0:00:01.167,0:00:04.046
So, let's continue with this example.
0:00:04.046,0:00:07.415
We just found the T(2) was 11, or approximately 11
0:00:07.415,0:00:10.961
because we had to do some make-believe to get this,
0:00:10.961,0:00:14.078
but now let's see if we can figure out T(4).
0:00:14.078,0:00:16.964
I can figure out how fast the temperature is changing
0:00:16.964,0:00:22.126
at time 2, assuming that the temperature is 11.
0:00:22.126,0:00:24.960
What's the rate of change? Well I just ask the equation
0:00:24.960,0:00:28.463
- that's what the differential equation does - it's a rule that tells me how fast
0:00:28.463,0:00:31.895
the temperature is changing, if we know the temperature.
0:00:31.895,0:00:34.407
So let's do that.
0:00:36.146,0:00:39.148
So we use the equation - we ask the equation:
0:00:39.148,0:00:43.047
When the temperature is 11, what's the rate of change? what's the derivative?
0:00:43.047,0:00:50.896
So, when time is 2, we plug in 11, so capital T is 11, 20 -11 is 9,
0:00:50.896,0:00:53.632
times .2 is 1.8
0:00:53.632,0:00:57.615
So now we know that when the temperature is 11,
0:00:57.615,0:01:01.964
it is warming up at 1.8 degrees per minute.
0:01:01.964,0:01:05.173
So now suppose we want to know T(4), 4 minutes in,
0:01:05.173,0:01:07.924
again, we have the same problem
0:01:07.924,0:01:10.629
- this rate isn't constant - it's changing all the time,
0:01:10.629,0:01:13.736
as soon as a temperature changes we get a new rate,
0:01:13.736,0:01:16.742
but as before, we'll ignore the problem
0:01:16.742,0:01:19.879
and pretend that it's constant.
0:01:25.050,0:01:27.943
So, again the problem is: the rate is not constant
0:01:27.943,0:01:29.337
- our solution is to ignore the problem
0:01:29.337,0:01:32.206
- not always a good way to go about things
0:01:32.206,0:01:34.655
but for Euler's method, it turns out to work okay
0:01:34.655,0:01:36.662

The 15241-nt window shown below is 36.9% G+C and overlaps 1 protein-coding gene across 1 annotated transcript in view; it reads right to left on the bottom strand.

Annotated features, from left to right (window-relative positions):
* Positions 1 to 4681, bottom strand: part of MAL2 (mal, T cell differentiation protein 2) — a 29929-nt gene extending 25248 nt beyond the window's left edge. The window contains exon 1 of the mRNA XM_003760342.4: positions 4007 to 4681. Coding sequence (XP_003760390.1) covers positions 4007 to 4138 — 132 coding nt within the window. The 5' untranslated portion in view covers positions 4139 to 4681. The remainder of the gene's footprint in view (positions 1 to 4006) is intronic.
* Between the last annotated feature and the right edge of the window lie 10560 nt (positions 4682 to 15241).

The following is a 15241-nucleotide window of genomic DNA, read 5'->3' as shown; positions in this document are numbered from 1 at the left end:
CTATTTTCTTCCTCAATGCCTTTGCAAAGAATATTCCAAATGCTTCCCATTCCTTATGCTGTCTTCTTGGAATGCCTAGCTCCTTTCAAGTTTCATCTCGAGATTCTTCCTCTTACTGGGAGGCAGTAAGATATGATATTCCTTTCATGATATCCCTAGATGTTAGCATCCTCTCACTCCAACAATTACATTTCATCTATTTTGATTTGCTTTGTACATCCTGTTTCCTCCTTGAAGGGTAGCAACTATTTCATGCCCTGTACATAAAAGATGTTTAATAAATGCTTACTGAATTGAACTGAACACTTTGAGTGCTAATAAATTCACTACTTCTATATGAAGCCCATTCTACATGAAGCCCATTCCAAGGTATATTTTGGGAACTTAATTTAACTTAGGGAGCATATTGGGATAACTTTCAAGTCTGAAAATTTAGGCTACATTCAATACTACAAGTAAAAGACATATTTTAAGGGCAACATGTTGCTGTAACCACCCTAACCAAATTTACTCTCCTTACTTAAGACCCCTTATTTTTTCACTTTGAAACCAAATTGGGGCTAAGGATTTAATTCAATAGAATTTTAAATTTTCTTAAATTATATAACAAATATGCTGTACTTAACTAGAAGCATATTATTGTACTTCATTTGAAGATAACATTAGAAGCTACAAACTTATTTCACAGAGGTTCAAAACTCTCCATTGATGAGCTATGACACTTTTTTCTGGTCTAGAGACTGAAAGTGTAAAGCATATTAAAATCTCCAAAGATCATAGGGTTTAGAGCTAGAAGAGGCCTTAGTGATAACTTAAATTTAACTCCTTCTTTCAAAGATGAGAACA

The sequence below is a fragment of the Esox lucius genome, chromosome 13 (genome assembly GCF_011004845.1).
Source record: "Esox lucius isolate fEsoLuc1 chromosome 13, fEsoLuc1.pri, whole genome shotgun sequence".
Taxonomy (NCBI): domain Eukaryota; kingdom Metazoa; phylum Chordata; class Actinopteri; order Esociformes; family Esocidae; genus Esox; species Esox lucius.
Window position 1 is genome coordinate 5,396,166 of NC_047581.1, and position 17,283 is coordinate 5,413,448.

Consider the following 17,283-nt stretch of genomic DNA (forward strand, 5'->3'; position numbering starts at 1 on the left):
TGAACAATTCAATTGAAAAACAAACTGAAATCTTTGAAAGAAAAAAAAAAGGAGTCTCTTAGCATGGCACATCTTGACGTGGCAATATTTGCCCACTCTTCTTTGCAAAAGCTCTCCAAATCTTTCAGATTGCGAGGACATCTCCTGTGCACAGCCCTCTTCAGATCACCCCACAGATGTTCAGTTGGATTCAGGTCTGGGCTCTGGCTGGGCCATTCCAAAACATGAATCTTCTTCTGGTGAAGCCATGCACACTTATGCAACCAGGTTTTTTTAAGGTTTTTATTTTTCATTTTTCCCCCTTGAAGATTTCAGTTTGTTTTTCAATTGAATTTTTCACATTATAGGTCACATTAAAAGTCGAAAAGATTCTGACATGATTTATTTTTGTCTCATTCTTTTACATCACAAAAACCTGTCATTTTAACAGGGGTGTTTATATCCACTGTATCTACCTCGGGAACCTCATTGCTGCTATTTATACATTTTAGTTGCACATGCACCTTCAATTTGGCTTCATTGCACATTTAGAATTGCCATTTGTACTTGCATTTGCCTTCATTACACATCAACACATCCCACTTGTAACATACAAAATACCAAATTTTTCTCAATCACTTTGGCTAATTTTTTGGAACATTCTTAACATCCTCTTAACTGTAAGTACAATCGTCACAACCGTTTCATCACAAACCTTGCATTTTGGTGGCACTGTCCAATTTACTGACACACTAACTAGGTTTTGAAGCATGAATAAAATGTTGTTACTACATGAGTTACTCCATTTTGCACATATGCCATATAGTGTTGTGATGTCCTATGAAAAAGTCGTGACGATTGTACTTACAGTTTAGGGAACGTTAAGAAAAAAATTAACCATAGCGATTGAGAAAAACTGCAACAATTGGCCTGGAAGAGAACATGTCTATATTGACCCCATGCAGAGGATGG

- we'll ignore the problem - pretend it is constant
0:01:36.662,0:01:41.204
and then we can figure out the temperature at time 4, 4 minutes in,
0:01:41.204,0:01:43.736
in these 2 minutes, that we're pretending:
0:01:43.736,0:01:46.252
how much temperature increase do we have,
0:01:46.252,0:01:51.331
well at 1.8 degrees per minute for 2 minutes, that's 3.6,
0:01:51.331,0:01:58.128
3.6 +11, where we started, gives us 14.6
0:01:58.128,0:02:03.046
So now, I know the temperature at T equals 4 minutes.
0:02:03.046,0:02:04.544
We can keep doing this,
0:02:04.544,0:02:06.961
continue along with this process, and we'll get
0:02:06.961,0:02:12.454
a series of temperature values for a series of times.
0:02:15.653,0:02:17.935
So, we continue this process,
0:02:17.935,0:02:21.211
and we can put our results in a table.
0:02:21.211,0:02:24.210
So these first 3 entries we've already figured out
0:02:24.210,0:02:27.785
- the initial temperature is 5, then at time 2 it was 11,
0:02:27.785,0:02:31.377
at 4, it was 14.6, and at 6,
0:02:31.377,0:02:36.171
if when one follow this process along, one would get 16.76,
0:02:36.171,0:02:39.331
and we could keep on going.
0:02:39.331,0:02:42.426
So, let's make a graph - let's make a plot of these numbers
0:02:42.426,0:02:47.043
and see what it looks like, and compare it to the exact solution.
0:02:47.043,0:02:50.557
So, for this equation, it turns out one can use calculus to figure out
0:02:50.557,0:02:55.017
an exact solution for this differential equation,
0:02:55.017,0:02:57.823
and that shown as this solid line here.
0:02:57.823,0:03:00.047
Towards the end of this sub unit, I'll talk a little bit about
0:03:00.047,0:03:02.570
how one would get this solid line.
0:03:02.570,0:03:05.416
The Euler solution - that's what we're doing here
0:03:05.416,0:03:08.623
- are these squares - so we start at
0:03:08.623,0:03:12.490
the initial condition, and then here at 11,
0:03:12.490,0:03:16.739
a little bit less than 15, almost 17, and so on.
0:03:16.739,0:03:19.180
So we can see that the Euler solution
0:03:19.180,0:03:22.018
- the squares connected by the dotted line
0:03:22.018,0:03:25.395
is not that close to the exact solution.
0:03:25.395,0:03:28.378
It's not that bad, but it's not a perfect match
0:03:28.378,0:03:31.136
and we wouldn't expect a perfect match
0:03:31.136,0:03:35.798
because we had to do some pretending in order to get this.
0:03:35.798,0:03:38.458
So, as is often the case, ignoring the problem
0:03:38.458,0:03:40.258
- remember the problem was that:
0:03:40.258,0:03:42.299
the derivative - the rate of change wasn't constant.
0:03:42.299,0:03:46.176
Ignoring the problem actually wasn't a great solution
0:03:46.176,0:03:51.445
because we have these errors here.
0:03:51.445,0:03:56.622
For this example, I'd chose a step size of 2, a delta t of 2.
0:03:56.622,0:04:00.851
I said: let's figure out the temperature, capital T, every 2 minutes,
0:04:00.851,0:04:04.474
but it's this step size that got us into trouble
0:04:04.474,0:04:08.219
because I had to pretend that a constantly changing rate
0:04:08.219,0:04:12.364
was actually constant over this time of 2 minutes,
0:04:12.364,0:04:15.253
and that's clearly not true,
0:04:15.253,0:04:21.377
so, a way we could do better with this Euler method is to use a smaller delta t.